Above: UMG Nashville promotion staffers and artists take a photo on the steps of the historic Ryman Auditorium after the show. Hosted by SVP promotion Royce Risser, the event featured performances by artists including Billy Currington, Brothers Osborne, Chris Stapleton, Darius Rucker, David Nail, Dierks Bentley, Drake White, Eric Church, Eric Paslay, George Strait, Josh Turner, Kacey Musgraves, Kelleigh Bannen, Lady Antebellum, Lauren Alaina, Little Big Town, Luke Bryan, Mickey Guyton, Randy Montana, Scotty McCreery and Vince Gill. (Photo: Peyton Hoge)
“Every year we leave here saying ‘How do we top that?” UMG Nashville senior VP of promotion Royce Risser told the crowd gathered at Nashville’s Ryman Auditorium for the fourth annual Universal Music Group lunch. “We figured it out—have a merger!”
This year’s showcase for Country Radio Seminar attendees featured the combined UMG and Capitol rosters with performances by 21 artists. Lady Antebellum opened the show with their current single “Downtown” and before the trio exited the stage, Risser presented mother-to-be Hillary Scott with a white onesie emblazoned with “Baby Antebellum.” During the show, the country radio programmers and industry execs such as manager Dan Harrell, Marco Music Group director of radio promotion Rick Kelly and Billboard’s Silvio Pietroluongo who were treated to music from both UMG’s new acts and the company’s superstars.
Newcomer Drake White previewed his debut single “Simple Life” while Eric Paslay, who has penned such hits as the Eli Young Band’s “Even If It Breaks Your Heart” and Jake Owen’s “Barefoot Blue Jean Night,” served up a potent new ballad “She Don’t Love You,” from his upcoming debut album. Kacey Musgraves, Brothers Osborne, Kelleigh Bannen and Chris Stapleton were among the other new artsits courting radio folks, but the newcomer who won the first standing ovation of the day was Mickey Guyton. (Vince Gill, Eric Church and George Strait were the other artists to earn a standing O.) The audience was cheering for Guyton by the time she got to the chorus of “Better Than You Left Me” and were on their feet by the time she finished.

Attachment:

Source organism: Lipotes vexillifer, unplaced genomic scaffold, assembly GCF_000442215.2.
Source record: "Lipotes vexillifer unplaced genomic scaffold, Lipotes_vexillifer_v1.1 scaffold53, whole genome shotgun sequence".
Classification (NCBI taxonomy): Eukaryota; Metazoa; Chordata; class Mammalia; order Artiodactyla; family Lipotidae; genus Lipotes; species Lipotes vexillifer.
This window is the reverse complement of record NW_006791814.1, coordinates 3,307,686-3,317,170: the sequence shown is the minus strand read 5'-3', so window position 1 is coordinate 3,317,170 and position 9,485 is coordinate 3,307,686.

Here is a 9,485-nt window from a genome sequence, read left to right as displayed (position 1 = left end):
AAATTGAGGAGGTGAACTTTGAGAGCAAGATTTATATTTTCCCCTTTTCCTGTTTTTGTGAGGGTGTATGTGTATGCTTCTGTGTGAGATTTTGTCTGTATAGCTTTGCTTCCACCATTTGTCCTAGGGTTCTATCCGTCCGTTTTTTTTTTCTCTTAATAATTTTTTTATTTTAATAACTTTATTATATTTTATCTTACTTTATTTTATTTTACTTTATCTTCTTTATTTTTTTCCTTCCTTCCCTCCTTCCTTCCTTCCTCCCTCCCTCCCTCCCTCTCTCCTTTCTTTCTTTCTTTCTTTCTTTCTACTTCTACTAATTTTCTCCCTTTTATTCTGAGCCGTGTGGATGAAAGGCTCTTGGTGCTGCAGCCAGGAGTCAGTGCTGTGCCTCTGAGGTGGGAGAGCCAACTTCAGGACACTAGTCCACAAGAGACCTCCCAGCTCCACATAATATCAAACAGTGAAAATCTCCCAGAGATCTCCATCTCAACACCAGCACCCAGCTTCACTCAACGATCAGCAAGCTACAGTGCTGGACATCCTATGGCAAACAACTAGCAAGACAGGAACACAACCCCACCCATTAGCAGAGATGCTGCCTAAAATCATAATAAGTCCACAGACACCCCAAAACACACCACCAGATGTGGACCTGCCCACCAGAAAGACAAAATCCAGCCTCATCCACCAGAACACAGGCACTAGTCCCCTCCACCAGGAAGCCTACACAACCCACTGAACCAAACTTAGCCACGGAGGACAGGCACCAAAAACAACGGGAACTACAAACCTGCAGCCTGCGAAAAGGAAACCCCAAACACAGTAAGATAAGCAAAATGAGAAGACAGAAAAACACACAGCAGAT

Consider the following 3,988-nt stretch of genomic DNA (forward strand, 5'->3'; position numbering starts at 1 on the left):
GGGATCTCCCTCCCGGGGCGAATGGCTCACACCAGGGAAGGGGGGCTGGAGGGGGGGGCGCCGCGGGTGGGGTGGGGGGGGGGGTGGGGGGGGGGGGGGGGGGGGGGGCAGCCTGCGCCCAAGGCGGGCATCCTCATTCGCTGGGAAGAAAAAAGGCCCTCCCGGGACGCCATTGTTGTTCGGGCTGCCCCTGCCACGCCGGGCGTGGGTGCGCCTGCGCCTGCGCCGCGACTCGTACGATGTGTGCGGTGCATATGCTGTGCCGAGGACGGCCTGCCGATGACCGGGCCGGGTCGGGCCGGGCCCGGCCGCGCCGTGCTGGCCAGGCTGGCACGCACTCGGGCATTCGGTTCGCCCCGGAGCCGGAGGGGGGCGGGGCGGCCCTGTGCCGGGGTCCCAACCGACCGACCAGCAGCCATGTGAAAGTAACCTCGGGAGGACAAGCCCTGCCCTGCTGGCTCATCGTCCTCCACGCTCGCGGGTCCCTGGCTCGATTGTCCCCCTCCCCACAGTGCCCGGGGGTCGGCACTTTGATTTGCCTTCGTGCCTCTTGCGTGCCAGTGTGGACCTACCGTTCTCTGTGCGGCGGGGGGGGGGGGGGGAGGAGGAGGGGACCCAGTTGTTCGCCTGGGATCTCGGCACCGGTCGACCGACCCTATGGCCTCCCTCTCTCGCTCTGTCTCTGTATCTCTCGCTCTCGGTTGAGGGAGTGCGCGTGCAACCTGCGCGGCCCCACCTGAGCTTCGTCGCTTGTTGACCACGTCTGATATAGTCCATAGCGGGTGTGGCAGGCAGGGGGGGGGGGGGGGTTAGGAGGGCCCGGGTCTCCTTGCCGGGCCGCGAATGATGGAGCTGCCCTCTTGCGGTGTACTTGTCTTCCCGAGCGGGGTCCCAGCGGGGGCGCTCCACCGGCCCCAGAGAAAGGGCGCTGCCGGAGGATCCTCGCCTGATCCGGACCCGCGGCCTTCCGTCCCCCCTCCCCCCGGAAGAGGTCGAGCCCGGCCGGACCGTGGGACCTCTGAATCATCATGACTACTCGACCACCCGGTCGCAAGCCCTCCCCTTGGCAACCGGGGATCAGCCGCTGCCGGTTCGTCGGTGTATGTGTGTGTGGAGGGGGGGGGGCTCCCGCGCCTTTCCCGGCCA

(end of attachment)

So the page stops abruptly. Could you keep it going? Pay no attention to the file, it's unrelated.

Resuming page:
From left: Rick Kelly, director, radio promotions, Marco Music Group; Bob Cole (in rear) owner KOKE-FM Austin, Texas and Laurie Gail, VP label and radio relations Play MPE.
“It was an out of body experience,” Guyton told Billboard after her performance. “Honestly, I was trying not to cry. I’m feeling so blessed.”
Reigning CMA group of the year Little Big Town thanked country radio for their support. “What a difference a year makes! Holy cow,” exclaimed LBT’s Kimberly Schlapman before the foursome introduced their new single “Your Side of the Bed.”
Luke Bryan welcomed Stapleton to the stage to sing harmony during his performance and Josh Turner gave Stapleton a shout out. “He’s on a roll,” said Turner before singing the Stapleton-penned tune “Deeper Than My Love.” “He had some songs left over,” Turner said of the tune which he cut on his “Punching Bag” album.
One of the lighter moments was a new song by Dierks Bentley titled “Drunk on a Plane.” He admitted he’s not sure if it would make it on his next album, but wanted to offer the crowd a new tune.
Among the other artists to take the Ryman stage were Scotty McCreery, Randy Montana, David Nail, Darius Rucker and Lauren Alaina who almost missed the show because she was taking her high school graduation test and said she had her fingers crossed. “I hope you like my song,” she said. “I don’t have anything to fall back on.”
UMG Nashville’s Risser said he almost cried last year when it looked like Gill was leaving Universal, but said it turns out “He’s a freakin’ liar!” Gill explained to the crowd that his contract was over but then UMG chief Mike Dungan called and said he wanted to make an album with him. “I said, ‘Done,’ I’m back,” Gill says.
Gill dedicated his performance of “Go Rest High on That Mountain” to the late Mindy McCready saying he didn’t know her well but “she was part of our family, part of the history of country music and that mattered.”
Strait concluded the two-hour plus show with a three-song set as Musgraves, who had come to sit out front in the audience, moved to the front of the stage to snap a few photos.